There is a certain fun about following gurus’ actions, especially when their actions disagree. That has been the case between Andreas Halvorsen (Trades, Portfolio) and Leon Cooperman (Trades, Portfolio). The first was the largest shareholder with 5,784,190 shares, until selling 91% of the position in the open market last December. On the other hand, Cooperman increased his holding by 12% during the same period to a total of 2,070,781 shares. He is now the largest shareholder, followed by David Tepper (Trades, Portfolio) who joined as an investor during the last quarter of 2013. Another relevant investment has been Renaissance Technologies’ holding increment. Tepper and Simons however, hold positions around a fourth the size of Cooperman’s. Nonetheless, it is clear that gurus have seen something on Eastman Chemical (EMN).
What Is Going On?
At the end of January, Eastman Chemical published the Fourth-Quarter and Full-Year 2013 Financial Results. In it, CEO Mark Costa says, “Our outstanding results in 2013 represent the fourth consecutive year of strong earnings growth for Eastman.” In other words, and given that Halvorsen and Cooperman’s initial investment is date mid-2012, the decision to sell by the first can be interpreted as a collection of winnings, while the second’s opposite behavior is a display of confidence on continued growth. Either way, the overall positive performance achieved by the firm is never questioned.
Through the last for years, Eastman Chemical has indeed improved revenue, net income, and operating margins. Debt is considerably higher than four years ago, due to the acquisitions completed during 2012 but has always declined. And during the last fiscal year, only the Adhesives & Plasticizers saw a drop on sales revenue primarily due to lower selling prices for adhesives resins product lines and lower plasticizers sales volume. Nevertheless, all other four segments have seen improvements in sales revenue.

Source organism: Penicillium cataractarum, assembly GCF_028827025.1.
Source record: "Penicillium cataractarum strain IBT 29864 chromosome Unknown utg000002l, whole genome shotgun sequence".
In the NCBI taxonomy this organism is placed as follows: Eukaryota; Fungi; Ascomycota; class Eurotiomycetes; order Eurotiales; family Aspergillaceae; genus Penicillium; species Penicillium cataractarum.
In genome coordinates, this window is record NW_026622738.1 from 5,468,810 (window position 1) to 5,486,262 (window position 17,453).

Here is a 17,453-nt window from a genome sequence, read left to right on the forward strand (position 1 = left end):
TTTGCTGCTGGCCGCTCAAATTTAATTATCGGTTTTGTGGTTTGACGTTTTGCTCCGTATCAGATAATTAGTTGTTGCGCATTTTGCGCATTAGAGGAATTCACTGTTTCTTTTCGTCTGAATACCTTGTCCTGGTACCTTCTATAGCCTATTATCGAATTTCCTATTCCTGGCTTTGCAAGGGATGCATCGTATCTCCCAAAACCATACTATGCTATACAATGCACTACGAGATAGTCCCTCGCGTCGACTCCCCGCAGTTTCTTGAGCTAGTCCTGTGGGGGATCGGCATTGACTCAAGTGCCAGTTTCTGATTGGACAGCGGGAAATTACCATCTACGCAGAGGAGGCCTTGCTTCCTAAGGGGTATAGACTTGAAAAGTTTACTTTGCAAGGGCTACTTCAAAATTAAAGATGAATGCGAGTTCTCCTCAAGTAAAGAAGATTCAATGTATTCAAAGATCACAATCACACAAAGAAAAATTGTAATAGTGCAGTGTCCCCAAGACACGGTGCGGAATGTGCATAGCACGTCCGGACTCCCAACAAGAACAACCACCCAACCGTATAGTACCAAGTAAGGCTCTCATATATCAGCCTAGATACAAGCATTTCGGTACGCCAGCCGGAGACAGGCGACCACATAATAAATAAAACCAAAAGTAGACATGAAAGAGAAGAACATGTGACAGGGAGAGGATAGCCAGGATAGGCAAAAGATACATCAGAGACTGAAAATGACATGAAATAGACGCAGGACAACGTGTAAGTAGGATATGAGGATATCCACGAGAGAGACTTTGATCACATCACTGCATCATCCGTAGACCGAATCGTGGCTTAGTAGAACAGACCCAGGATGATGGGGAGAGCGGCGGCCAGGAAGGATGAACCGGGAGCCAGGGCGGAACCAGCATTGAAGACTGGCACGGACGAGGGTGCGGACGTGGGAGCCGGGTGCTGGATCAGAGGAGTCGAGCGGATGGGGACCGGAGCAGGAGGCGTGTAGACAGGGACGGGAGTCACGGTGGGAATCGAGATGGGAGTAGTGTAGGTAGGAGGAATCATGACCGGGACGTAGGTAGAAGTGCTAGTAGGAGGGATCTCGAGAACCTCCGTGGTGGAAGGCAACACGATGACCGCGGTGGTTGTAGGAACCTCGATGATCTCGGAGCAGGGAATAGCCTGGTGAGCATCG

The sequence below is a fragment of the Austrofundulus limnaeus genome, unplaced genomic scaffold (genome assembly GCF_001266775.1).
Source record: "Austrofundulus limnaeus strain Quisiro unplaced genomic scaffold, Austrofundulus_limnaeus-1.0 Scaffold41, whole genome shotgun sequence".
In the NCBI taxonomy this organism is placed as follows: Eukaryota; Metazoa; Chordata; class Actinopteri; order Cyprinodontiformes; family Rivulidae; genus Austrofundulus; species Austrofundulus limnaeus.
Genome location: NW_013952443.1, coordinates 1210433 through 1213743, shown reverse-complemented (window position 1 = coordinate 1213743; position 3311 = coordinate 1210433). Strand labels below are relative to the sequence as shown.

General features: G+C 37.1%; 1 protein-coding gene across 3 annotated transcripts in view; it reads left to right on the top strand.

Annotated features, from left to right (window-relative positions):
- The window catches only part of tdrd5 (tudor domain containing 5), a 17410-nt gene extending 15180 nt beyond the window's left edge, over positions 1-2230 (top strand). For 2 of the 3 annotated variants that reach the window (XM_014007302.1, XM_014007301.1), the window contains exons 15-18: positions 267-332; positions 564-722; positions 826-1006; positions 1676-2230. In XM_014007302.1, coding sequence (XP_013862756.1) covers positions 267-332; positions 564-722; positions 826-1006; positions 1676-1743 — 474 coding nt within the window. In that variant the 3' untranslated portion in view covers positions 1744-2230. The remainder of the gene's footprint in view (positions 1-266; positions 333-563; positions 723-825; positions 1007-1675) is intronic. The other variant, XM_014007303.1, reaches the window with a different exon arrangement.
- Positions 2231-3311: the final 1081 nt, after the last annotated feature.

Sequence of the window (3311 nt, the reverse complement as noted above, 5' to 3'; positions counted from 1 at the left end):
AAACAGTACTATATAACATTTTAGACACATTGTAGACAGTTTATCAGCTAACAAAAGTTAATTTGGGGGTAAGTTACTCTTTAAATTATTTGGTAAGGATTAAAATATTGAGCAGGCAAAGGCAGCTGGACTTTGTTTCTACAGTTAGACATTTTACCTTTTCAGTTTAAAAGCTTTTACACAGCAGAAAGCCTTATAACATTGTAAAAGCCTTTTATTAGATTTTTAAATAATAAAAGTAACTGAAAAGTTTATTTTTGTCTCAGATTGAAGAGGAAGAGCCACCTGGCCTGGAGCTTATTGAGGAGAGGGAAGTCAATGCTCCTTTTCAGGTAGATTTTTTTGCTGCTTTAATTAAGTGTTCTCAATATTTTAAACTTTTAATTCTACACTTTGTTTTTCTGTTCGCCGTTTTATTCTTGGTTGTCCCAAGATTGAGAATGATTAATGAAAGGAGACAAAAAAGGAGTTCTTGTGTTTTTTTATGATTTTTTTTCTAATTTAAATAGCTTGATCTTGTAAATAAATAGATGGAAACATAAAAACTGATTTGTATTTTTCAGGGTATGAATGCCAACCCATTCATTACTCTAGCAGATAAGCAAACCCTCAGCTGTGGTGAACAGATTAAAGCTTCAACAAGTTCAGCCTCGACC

Costa closed the report stating that “We enter 2014 well positioned to benefit from specific actions we are taking across the company to increase earnings as well as balanced deployment of continued strong cash generation. We also face challenges, including increasing raw material and energy costs, particularly for propane, and continued economic uncertainty.” Some of those challenges are being addressed, let us see how.
Acquiring Is the Name of the Game
Eastman Chemical cannot control energy costs or configure a favorable macroeconomic environment. Management however, can take decisions to better position the firm in light of these difficulties. That is why during the first quarter of 2014 it moved forward with the acquisition of BP’s assets for the global aviation turbine engine oil business, and Commonwealth Laminating & Coating Inc. Both transactions will help the firm to better meet the global aviation industry’s needs and extends performance films global offerings.
Acquisitions have been accompanied by a policy for business restructuring that includes lowering exposure to economic cyclicality, geographical expansion focused in Asia, building of partnerships supported by acquisitions, and opening of new facilities. After two years in the making, the policy has begun to return positive results with the profitable results leaving room for improvement.
Currently trading at 11.4 times its trailing earnings, Eastman Chemical’s stock carries a 30% discount to the industry average. Hence, given past and expected performance it comes as no surprise that gurus are either collecting winnings or increasing holdings. Also, this is a good time for entering a long-term position as the macroeconomic conditions continue to improve and stock has yet to fully recover from the last drop. Last, be aware that cyclicality is high and that winnings can only be collected in the long run as the actions of the two largest shareholders show.
Disclosure: Vanina Egea holds no position in any of the mentioned stocks.